Life of Dante
Leonardo Bruni’s Life of Dante, extracts from Giovanni Villani’s Florentine Chronicles and Filippo Villani’s Life of Dante, as well as documents preserved in a manuscript of Boccaccio are combined in this impressive volume, and together they provide a wealth of insight and information into Dante’s unique character and life. They address the author’s susceptibility to the t...more
Paperback, 128 pages
Published October 1st 2009 by Oneworld Classics
(first published 1360)
To see what your friends thought of this book, please sign up.
(showing 1-30 of 217)
Boccaccio, who is best known for his Decameron, was a fellow Florentine and was 10 years old when Dante died. In his Life of Dante, In this book Boccaccio shares anecdotes he has gathered about Dante from people who knew him, most notably Dante’s sister and nephew. Boccaccio seems to have some sort of ADHD issues as he is constantly going off into rabbit trails and diversions. For example, he spends an entire chapter railing against women in the most humorously misogynistic way imaginable after...more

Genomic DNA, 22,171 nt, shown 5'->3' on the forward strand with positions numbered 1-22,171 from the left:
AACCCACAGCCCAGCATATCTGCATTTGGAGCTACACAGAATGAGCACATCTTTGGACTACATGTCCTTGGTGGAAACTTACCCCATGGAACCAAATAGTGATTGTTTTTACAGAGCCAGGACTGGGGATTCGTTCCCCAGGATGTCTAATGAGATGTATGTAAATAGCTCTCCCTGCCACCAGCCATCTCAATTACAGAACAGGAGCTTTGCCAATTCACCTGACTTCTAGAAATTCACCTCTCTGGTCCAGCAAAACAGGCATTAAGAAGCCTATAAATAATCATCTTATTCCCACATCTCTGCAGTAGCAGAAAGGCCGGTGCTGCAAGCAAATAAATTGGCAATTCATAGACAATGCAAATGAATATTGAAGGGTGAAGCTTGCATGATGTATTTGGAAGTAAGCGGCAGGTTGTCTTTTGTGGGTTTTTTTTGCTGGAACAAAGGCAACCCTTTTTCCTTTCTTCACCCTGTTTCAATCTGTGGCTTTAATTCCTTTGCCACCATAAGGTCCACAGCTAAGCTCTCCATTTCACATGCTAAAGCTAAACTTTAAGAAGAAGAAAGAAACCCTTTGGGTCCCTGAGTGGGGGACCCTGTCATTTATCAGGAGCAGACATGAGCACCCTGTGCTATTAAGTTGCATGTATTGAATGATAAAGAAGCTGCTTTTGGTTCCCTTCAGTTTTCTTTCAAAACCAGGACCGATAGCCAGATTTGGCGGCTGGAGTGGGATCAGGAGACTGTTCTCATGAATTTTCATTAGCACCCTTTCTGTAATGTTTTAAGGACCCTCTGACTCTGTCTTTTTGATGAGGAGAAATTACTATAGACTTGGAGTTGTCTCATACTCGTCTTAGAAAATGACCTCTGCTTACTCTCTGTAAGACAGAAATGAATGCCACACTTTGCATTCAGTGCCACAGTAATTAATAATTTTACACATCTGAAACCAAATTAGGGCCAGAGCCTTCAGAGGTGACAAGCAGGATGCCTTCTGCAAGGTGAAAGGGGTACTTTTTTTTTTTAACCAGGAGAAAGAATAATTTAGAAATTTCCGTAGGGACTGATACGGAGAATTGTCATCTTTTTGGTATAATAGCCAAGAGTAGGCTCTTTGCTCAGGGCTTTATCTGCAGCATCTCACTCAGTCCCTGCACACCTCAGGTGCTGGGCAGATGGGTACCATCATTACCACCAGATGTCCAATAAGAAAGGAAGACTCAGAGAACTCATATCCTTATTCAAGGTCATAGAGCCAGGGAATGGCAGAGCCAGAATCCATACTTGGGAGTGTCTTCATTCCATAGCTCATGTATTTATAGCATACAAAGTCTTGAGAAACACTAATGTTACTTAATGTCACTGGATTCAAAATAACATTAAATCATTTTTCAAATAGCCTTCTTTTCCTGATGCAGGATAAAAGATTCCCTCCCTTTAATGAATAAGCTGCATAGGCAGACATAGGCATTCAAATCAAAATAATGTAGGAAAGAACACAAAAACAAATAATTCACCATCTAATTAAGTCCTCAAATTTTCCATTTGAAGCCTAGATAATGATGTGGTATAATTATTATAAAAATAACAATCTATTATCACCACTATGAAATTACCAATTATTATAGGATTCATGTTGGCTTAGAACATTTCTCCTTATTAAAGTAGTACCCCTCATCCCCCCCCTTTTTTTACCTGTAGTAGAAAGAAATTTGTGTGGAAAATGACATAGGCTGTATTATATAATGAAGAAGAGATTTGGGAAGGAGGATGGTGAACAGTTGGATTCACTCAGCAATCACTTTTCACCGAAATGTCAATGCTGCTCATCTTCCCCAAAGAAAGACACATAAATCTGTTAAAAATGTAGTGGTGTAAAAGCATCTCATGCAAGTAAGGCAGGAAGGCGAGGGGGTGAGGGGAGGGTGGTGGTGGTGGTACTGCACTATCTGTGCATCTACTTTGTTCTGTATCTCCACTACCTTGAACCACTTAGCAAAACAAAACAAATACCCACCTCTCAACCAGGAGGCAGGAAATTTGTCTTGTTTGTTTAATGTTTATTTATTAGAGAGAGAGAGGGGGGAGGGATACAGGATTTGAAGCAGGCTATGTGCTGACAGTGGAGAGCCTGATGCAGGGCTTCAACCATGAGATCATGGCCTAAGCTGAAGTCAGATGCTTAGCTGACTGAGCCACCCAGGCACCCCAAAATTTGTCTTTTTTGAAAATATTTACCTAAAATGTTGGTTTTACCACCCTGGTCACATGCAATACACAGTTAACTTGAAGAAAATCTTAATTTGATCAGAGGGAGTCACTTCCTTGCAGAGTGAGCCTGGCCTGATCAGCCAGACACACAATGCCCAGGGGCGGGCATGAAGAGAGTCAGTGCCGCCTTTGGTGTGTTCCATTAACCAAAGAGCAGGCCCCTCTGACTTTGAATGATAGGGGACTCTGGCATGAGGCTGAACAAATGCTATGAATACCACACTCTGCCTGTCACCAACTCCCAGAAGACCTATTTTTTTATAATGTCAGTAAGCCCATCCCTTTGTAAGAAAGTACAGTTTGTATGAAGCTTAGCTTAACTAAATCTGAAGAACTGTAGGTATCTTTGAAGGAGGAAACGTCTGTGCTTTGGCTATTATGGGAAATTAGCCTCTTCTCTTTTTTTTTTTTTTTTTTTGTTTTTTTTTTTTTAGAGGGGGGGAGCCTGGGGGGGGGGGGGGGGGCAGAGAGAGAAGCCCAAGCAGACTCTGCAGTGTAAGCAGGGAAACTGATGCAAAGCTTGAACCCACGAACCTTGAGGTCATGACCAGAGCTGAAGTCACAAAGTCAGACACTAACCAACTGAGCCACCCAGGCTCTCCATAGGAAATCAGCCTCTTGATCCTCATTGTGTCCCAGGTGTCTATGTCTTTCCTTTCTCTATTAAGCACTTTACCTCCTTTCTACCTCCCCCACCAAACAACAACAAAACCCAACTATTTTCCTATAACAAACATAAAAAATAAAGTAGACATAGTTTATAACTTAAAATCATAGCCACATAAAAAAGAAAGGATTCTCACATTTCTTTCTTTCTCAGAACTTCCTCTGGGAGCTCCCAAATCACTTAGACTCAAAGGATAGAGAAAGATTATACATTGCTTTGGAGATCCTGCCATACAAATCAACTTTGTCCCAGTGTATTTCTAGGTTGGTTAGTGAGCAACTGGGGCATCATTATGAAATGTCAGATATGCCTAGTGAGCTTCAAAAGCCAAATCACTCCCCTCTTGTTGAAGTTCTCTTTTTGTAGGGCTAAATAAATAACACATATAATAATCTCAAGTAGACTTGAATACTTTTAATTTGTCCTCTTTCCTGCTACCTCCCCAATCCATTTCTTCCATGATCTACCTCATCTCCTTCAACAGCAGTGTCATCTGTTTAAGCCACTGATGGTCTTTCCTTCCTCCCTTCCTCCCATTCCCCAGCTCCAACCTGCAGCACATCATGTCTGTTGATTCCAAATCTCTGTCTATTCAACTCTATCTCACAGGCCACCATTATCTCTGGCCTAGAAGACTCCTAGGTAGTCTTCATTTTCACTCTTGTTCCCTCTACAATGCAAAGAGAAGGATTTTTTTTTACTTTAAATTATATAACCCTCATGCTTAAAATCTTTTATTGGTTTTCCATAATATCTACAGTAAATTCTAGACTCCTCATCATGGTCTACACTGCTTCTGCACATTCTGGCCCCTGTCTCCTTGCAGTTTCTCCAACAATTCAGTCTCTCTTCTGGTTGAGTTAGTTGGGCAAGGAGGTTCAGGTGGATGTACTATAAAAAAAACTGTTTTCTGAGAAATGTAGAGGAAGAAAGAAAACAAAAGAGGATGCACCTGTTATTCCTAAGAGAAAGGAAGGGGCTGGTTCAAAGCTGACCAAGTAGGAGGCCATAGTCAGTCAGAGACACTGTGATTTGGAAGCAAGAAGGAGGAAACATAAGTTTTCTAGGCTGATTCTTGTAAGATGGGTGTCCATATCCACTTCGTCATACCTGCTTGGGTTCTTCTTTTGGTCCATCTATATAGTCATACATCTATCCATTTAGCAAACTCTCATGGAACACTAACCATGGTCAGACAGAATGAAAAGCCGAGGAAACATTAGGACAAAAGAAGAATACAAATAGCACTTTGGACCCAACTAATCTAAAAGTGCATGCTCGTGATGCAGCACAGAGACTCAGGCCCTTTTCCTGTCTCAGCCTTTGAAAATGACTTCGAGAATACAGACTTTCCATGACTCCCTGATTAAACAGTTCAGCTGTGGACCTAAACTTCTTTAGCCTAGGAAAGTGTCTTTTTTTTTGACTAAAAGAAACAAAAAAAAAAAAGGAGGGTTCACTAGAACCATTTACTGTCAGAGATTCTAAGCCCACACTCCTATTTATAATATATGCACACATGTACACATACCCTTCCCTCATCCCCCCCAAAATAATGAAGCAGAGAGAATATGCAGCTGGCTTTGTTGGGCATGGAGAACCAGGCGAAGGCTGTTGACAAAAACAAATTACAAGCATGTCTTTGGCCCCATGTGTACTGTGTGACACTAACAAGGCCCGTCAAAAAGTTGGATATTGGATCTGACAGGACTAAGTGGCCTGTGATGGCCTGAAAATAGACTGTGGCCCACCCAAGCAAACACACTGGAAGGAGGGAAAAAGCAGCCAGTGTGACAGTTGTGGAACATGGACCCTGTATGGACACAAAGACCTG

Apr 25, 2007 Genevieve rated it 5 of 5 stars · review of another edition
This is an awesome little biography, especially because while it is the first written biography of Dante, Boccaccio goes off on his own little rants about politics, poetry, wives, etc. He is very critical of Dante's wife for distracting him from his writing, and rants, "Who does not know that everything which is bought is tried by the purchaser before he buys it, except a wife?"
This biography of Dante really tells you more about Boccaccio and his attitudes, and his view of Dante is definitely through rosé-colored glasses. The most enjoyable part for me was the detailed depiction of Dante's personality. Overall, a good window into the Italian Renaissance mindset and novelty of humanistic thinking.
Though Dante was 48 when Boccaccio was born, this book still has the feel of an eyewitness account. For those of us involved with classical education, this book is a great model of encomium, invective, and thesis. Short and fun to read.
Giovanni Boccaccio (1313 – 21 December 1375) was an Italian author and poet, a friend and correspondent of Petrarch, and an important Renaissance humanist in his own right and author of a number of notable works including the Decameron, On Famous Women, and his poetry in the Italian vernacular. Boccaccio is particularly notable for his dialogue, of which it has been said that it surpasses in veris...moreMore about Giovanni Boccaccio...